- Migraine headaches (when these involve hemiplegia, they’re known as hemiplegic migraines).
One cannot predict when hemiplegia would happen, but there are some measures you can observe to try and avoid it happening. Some steps you can take include:
- Eat a balanced diet and maintain a weight that’s healthy for you. Many conditions related to your circulatory and heart health, especially stroke, can cause brain damage that leads to hemiplegia. Preventing stroke and similar conditions is a key way to reduce your risk of developing hemiplegia.
- Manage your health conditions. Chronic conditions like Type 2 diabetes, high blood pressure and epilepsy can raise your risk for conditions or injuries that could cause hemiplegia. Managing these conditions is essential to lowering your risk of developing this symptom. Managing conditions that can cause incremental damage to your brain or spinal cord over time, such as multiple sclerosis, is also crucial.
- Don’t ignore infections. Infections, especially ones that affect your eyes and ears, can cause hemiplegia if they spread to your brain. Getting prompt treatment for infections — and then following treatment guidelines as closely as possible — can reduce your risk of this happening.
- Wear safety equipment. Protective gear, especially helmets and safety restraints (such as seat belts), can help you avoid head, neck and back injuries that could lead to hemiplegia.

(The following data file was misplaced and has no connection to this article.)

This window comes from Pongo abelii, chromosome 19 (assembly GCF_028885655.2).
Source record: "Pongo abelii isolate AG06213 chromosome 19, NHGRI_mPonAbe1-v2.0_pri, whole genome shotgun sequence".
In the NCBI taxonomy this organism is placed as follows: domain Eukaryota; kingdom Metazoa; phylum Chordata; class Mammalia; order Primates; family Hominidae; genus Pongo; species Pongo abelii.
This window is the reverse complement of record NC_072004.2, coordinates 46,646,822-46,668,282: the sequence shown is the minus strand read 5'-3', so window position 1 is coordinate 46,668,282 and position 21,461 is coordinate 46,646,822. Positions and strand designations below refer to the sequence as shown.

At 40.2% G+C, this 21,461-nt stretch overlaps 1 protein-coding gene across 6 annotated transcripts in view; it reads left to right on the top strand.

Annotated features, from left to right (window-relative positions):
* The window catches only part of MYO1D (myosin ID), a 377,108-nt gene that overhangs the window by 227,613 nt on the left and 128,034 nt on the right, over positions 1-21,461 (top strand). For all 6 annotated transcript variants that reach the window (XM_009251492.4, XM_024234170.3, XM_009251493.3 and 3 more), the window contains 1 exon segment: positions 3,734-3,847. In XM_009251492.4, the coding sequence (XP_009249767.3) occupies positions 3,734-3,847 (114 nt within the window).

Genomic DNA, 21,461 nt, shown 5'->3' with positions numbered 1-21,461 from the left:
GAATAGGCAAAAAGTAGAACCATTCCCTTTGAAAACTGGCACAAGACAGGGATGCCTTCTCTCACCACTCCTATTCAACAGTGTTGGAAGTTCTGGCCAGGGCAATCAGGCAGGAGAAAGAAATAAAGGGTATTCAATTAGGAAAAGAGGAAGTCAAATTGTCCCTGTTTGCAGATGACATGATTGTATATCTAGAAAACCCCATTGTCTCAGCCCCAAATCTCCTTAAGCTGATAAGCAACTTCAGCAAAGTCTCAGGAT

TREATMENT OF HEMIPLEGIA
While hemiplegia can be treated, its treatment depends on the cause and in some other cases, it may get better on their own.
Unfortunately, many of these conditions cause permanent damage to parts of your nervous system, such as spinal cord or traumatic brain injuries. In these cases, the hemiplegia won’t go away, although it may improve to some degree.
Some treatment of hemiplegia
When hemiplegia isn’t temporary, healthcare providers often recommend rehabilitation in addition to other treatments. Rehabilitation generally includes:
- Physiotherapy: Focused on leg function, standing, walking and balance. This is our major area at Effective physiotherapy and Fitness clini
- Occupational therapy: Focused on arm/hand function and other activities of daily life.
- Prescription of equipment, to enhance safety and the ability to function inside and outside of your home.
- Managing symptoms associated with hemiplegia, such as spasticity and depression.
- Guidance and resources to address the consequences of hemiplegia, for example, returning to work or applying for disability benefits.
There’s ample evidence that exercise helps optimize health and the ability to function after hemiplegia. Exercising may be more challenging with hemiplegia. This is why we at Effective Physiotherapy & Fitness Clinic have develop exercise programs and wellness packages that adapt to a person’s needs and abilities.
For Enquiries or more information call Effective Physiotherapy Clinic, No 2 D Ajumgobia Close, Kado Estate, Abuja. 0803 4365 055, 0909 860 4470